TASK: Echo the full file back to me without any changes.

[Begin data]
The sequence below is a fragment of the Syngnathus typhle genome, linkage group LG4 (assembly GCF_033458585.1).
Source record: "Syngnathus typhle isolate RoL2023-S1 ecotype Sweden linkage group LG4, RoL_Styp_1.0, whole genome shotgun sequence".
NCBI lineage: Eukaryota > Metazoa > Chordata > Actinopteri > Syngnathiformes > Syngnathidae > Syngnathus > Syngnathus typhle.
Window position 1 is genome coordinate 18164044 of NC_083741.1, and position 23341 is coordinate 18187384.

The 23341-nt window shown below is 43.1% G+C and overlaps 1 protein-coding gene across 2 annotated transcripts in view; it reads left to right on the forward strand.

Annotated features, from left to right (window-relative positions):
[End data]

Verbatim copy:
The sequence below is a fragment of the Syngnathus typhle genome, linkage group LG4 (assembly GCF_033458585.1).
Source record: "Syngnathus typhle isolate RoL2023-S1 ecotype Sweden linkage group LG4, RoL_Styp_1.0, whole genome shotgun sequence".
NCBI lineage: Eukaryota > Metazoa > Chordata > Actinopteri > Syngnathiformes > Syngnathidae > Syngnathus > Syngnathus typhle.
Window position 1 is genome coordinate 18164044 of NC_083741.1, and position 23341 is coordinate 18187384.

The 23341-nt window shown below is 43.1% G+C and overlaps 1 protein-coding gene across 2 annotated transcripts in view; it reads left to right on the forward strand.

Annotated features, from left to right (window-relative positions):